I meant to post this yesterday, but after the frenzy of getting ready for BEA and then three high-adrenaline days of being there, I needed a day to recover. Plus, I sustained an injury in the cause of bringing scam awareness to North America’s largest book show–but more about that later.
Writer Beware’s presence at BEA this year–courtesy of our new co-sponsor Mystery Writers of America, which kindly gave us space in their booth and let us raid their fridge for water and soda (thanks, Margery!)–was something of an experiment. Some of us had attended the show before in other capacities, but this was the first time that Writer Beware attended as a group.
Overall, we feel it was very much worth it. We brought handouts (my article, Writer Beware, and Ann’s anti-scam handout, Excuse Me, How Much Did It Cost You?), business cards, and a brand-new Writer Beware brochure, and gave out a lot of each to the librarians, booksellers, aspiring authors, journalists, and others who stopped by the MWA booth. Many people were familiar with Writer Beware and its work, but many weren’t, and it was great to get the word out and to make new connections.
Friends and fans of Writer Beware also stopped by to visit, some of whom we’d only previously met online; it was fun to put faces with familiar names. We had visits from a few non-fans as well. I got into a bit of an argument with a representative of one of the POD self-publishing services, who wanted to tell me how wrong I was about the viability of “traditional” publishing; and we were surprised (to say the least) to come face to face with a Ghost of Scams Past. I’ll leave that story to Ann.
The Ghosts of Scams Present were also in evidence. As I mentioned in an earlier post, several BEA attendees were familiar to us from our complaint files, and some of them appeared to be doing brisk business at the show. Just a reminder of how important it is to educate not just writers, but the publishing industry, about the prevalence of literary fraud.
I won’t attempt to punditize on the show, since so many other people are already doing so (GalleyCat provides a roundup), other than to say that although there was much pre-show prognostication about shrinking attendance numbers, the crowds seemed respectable. The aisles were busy on Friday and Saturday, with signings and special events drawing what appeared to be decent-sized crowds (including the one that gathered for an appearance by Captain Chesley Sullenberger to promote his upcoming book; he seemed both deeply dignified and profoundly out-of-place up on the stage in his pilot’s uniform). Sunday was quieter, with Javits Center workers starting to roll up the carpets even before the official closing time of 3:00.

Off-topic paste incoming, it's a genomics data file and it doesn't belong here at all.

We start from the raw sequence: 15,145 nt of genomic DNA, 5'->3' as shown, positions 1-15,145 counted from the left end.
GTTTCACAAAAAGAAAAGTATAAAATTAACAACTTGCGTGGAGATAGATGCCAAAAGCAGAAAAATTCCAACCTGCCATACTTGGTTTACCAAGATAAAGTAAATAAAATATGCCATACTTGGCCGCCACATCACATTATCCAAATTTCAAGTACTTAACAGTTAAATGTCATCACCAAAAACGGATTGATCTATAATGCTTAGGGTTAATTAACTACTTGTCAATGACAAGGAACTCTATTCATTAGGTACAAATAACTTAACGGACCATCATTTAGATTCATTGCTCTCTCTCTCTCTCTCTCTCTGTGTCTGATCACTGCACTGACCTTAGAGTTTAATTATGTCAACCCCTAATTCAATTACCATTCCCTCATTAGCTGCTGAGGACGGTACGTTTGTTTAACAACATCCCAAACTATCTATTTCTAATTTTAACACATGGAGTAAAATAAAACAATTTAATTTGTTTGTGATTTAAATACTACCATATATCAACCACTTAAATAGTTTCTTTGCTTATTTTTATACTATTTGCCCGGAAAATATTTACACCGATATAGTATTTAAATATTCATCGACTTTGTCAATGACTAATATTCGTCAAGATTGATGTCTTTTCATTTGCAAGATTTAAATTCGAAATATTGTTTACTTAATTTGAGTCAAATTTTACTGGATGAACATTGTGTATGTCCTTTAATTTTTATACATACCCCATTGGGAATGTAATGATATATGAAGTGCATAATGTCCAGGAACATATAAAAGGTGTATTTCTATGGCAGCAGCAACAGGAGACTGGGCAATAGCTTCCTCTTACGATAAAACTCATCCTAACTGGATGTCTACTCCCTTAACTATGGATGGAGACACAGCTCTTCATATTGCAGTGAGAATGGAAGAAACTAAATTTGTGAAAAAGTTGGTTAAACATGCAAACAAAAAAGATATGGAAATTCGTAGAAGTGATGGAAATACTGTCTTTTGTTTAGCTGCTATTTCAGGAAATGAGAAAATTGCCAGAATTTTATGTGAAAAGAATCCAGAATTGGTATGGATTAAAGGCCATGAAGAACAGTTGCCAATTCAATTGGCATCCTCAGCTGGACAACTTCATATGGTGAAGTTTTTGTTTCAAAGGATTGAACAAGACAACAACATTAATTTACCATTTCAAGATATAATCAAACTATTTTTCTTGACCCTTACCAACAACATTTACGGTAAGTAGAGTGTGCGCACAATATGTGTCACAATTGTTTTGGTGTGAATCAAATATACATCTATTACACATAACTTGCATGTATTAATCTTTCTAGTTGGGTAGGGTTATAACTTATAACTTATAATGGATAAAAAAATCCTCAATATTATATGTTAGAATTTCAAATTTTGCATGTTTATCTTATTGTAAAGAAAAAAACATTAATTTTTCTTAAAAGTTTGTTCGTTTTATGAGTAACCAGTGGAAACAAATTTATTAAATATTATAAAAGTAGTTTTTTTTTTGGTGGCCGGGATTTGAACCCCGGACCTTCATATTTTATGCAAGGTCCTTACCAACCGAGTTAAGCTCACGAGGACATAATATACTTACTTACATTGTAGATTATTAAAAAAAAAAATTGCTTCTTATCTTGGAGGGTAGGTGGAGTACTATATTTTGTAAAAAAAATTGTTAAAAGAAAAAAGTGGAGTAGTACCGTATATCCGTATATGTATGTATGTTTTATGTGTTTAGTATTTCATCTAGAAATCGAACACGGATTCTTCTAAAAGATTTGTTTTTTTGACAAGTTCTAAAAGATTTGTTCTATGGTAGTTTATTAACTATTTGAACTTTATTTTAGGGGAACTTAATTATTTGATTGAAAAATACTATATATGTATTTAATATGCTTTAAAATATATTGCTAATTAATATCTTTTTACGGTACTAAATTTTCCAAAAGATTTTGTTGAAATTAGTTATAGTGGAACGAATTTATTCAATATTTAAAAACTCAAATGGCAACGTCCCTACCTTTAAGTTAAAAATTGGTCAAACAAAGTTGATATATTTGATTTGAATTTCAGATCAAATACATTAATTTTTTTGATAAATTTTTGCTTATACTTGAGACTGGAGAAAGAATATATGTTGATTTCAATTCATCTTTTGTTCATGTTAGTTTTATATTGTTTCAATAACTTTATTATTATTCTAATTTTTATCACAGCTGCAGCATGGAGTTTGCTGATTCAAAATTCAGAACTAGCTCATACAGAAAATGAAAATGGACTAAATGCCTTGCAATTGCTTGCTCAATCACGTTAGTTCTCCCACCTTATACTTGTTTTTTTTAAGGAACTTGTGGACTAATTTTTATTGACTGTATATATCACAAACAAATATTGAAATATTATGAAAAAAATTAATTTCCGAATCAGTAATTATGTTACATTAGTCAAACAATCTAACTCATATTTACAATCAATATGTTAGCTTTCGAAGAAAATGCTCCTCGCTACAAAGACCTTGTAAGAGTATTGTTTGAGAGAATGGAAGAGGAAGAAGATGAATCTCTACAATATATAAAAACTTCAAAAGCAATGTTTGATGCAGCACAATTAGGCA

Disappointingly, freebies were in short supply, though we did score some nifty pens and travel clocks from Google (yes, I know. Taking clocks from the enemy. Have we no self-respect?) at its well-attended Saturday presentation.
One of my goals for the show was to see the Espresso Book Machine, which was being demoed at the Ingram booth. It’s surprisingly compact, consisting of a big copier attached to a somewhat larger rectangular box where the copied pages are stacked, bound, and trimmed. The finished book pops out a slot at the bottom (I was able to flip through one while it was still warm). The box has clear sides, so you can see the whole process. A very, very cool machine! According to the enthusiastic spokesperson, the Espresso is currently installed in 15 locations (mostly bookstores), a number that is expected to increase to more than 100 over the next couple of years.
So what about that injury I mentioned in the first paragraph? As I was walking to Penn Station on Sunday, juggling my suitcase, computer bag, and purse, feeling tired but pleased with myself, I failed to pay attention to my feet, and tripped over a curb and fell flat on my face. My stuff went flying; my sandal ripped right off my foot.
Contrary to popular mythology, New Yorkers are extremely helpful; people came rushing over to help me up and ask if I was all right. Bruised but fortunately not bleeding, I gathered my shredded dignity and limped on, and managed to make my train. Unfortunately, though, it wasn’t just my pride that suffered. Today I look as if someone did the bastinado on my knees, both of which are swollen and black-and-blue. And my sandal, I fear, is completely ruined.
The things I do for Writer Beware.